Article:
Each year millions of students pursue their education without leaving their homes. Distance learning activities make it possible for these students to accomplish goals they might otherwise never have been able to attain. The relatively recent introduction of Internet-based programs has created an enormous potential for more students than ever to study outside the traditional classroom setting. Virtual high school programs have been established in Florida, Illinois, Kentucky, Nevada, and Utah. Other states are in the process of developing programs. School districts are developing their own programs and are offering Internet-based courses. The largest programs offer an online version of every required high school course so that students may earn a diploma or equivalent certificate without setting foot in the school. Availability of programs can be on a worldwide or nationwide basis or restricted to students in a local school district.
Other institutions make it possible for students to earn credit(s) toward their local high school diploma program. Students who have scheduling problems or need to make up courses in a particular subject may enroll in various high school programs and transfer that credit to their local school. Students may also take Advanced Placement (AP) courses of the College Board that prepare them for admission to college courses upon successful completion. In many cases, students may receive both high school and college credit for the AP courses.
Although delivery methods may be similar, homeschooling for young children follows a different approach. Homeschooling is parent-guided and is most prevalent for kindergarten through fifth grade. Parents are the teachers and are responsible for maintaining the necessary discipline required for successful completion of coursework. K12, Inc., founded by Dr. William Bennett, former U.S. Secretary of Education and author of the best-selling The Educated Child, is a major supplier of homeschool materials for kindergarten through fifth grade, all offered via the Internet. Materials grades 6 through 12 will be added as lesson materials are created.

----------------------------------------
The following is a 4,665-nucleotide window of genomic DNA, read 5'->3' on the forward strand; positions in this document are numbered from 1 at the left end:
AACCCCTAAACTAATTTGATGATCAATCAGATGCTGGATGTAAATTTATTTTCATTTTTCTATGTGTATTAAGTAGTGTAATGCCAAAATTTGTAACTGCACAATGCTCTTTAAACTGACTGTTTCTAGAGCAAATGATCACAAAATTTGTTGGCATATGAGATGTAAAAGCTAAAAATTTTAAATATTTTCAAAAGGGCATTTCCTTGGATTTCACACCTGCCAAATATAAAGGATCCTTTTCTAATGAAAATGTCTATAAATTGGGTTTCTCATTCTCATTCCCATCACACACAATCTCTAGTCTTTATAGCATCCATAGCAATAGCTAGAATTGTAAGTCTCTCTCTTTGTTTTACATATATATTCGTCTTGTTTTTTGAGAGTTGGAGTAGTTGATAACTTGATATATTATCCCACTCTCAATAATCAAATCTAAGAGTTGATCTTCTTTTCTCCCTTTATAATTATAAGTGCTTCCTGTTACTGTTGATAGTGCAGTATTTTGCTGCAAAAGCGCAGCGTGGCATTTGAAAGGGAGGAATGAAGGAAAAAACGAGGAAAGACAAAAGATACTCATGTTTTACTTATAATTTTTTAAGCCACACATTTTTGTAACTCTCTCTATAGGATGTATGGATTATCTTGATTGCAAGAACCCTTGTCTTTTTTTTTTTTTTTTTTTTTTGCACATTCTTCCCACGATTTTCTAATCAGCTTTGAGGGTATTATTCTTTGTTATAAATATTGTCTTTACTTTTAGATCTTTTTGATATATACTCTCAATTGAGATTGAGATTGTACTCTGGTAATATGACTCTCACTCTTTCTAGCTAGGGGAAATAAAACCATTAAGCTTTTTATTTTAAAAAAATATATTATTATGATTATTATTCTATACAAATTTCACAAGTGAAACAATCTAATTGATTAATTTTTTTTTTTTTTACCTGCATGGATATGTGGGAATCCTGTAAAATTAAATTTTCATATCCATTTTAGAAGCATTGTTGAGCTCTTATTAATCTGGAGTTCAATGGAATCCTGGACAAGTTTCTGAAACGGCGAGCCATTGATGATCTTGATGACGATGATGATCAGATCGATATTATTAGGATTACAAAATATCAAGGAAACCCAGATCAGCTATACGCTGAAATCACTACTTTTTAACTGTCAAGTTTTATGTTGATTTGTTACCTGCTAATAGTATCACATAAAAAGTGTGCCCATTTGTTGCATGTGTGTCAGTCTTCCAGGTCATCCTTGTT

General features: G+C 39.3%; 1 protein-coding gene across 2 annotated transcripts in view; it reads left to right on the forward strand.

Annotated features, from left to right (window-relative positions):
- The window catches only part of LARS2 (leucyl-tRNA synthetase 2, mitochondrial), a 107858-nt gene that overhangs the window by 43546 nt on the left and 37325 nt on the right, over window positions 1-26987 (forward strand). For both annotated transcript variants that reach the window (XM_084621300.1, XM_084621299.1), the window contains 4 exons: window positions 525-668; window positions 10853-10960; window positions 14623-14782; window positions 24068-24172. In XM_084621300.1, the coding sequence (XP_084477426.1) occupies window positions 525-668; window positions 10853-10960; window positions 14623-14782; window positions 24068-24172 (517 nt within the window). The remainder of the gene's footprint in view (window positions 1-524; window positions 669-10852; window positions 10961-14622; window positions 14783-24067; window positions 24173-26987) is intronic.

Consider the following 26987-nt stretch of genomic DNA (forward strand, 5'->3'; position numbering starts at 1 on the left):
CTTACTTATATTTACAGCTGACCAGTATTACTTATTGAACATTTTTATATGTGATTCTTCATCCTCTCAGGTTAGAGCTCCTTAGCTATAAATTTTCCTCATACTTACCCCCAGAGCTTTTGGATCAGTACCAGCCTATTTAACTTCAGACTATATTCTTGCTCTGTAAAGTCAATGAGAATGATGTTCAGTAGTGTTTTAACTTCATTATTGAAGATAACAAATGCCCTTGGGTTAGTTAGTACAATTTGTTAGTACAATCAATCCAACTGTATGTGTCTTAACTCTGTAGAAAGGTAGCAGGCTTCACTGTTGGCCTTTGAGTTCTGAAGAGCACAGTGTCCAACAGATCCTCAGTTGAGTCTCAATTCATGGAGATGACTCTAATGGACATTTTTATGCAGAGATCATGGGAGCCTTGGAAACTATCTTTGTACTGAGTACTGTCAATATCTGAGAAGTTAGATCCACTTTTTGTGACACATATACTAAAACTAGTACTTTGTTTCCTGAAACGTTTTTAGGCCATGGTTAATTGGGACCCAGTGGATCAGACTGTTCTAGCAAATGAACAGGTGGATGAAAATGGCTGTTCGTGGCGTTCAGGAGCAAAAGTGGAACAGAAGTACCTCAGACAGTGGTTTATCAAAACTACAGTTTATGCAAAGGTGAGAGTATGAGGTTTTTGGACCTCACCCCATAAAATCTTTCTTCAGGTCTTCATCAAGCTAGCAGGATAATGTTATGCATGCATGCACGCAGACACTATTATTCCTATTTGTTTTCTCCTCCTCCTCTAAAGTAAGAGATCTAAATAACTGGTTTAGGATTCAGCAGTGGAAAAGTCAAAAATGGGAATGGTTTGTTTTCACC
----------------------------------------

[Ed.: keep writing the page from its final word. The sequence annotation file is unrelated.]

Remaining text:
Homeschooling has been legal in all 50 states since the late 1980s. Each state has its own requirements, and some states are more accommodating than others. Interested parents should contact their school district authorities for current government regulations.
Institutions cited in this Directory responded to inquiries and supplied catalogs and other descriptive, informative literature. Most all institutions have web sites where more specific information can be found. Availability of courses and the costs for enrollment and materials vary by institution and are subject to change without notice. Prospective registrants should contact the institution of interest for current information.
The Directory is an overview of K-12 distance learning opportunities in the United States and includes over 6,000 courses offered for grades K-12 by the 154 institutions and consortium members listed. Examples of consortium participants include: The Virtual High School, a collaborative of high schools throughout the United States and abroad that make education available online at any time of day; StarNet of Texas, represented in over 30 states and a leader in blending distance learning technology using live interactive satellite broadcasts with CD-ROM and web-based integration; the Star Schools projects, delivering distance education courses and services using many technologies, including satellite delivery systems, open broadcasts, cable, and the Internet. More virtual schools are being created each month and the efforts of more state-supported and local school districts are being funded every year.
Coursework and teaching materials are developed by a variety of sources. Some institutions, particularly those offering print-based courses, use local faculty for both course development and instruction. Other institutions offer web-based courses that have been developed by commercial firms, such as Apex Learning and Nova Net.
System platforms that enable controlled access to the web sites also can be supplied by commercial firms, e.g. Blackboard, Inc. and eCollege. These firms supply the equipment and software necessary for the institution or school district to make courses available, either locally, nationwide, or worldwide.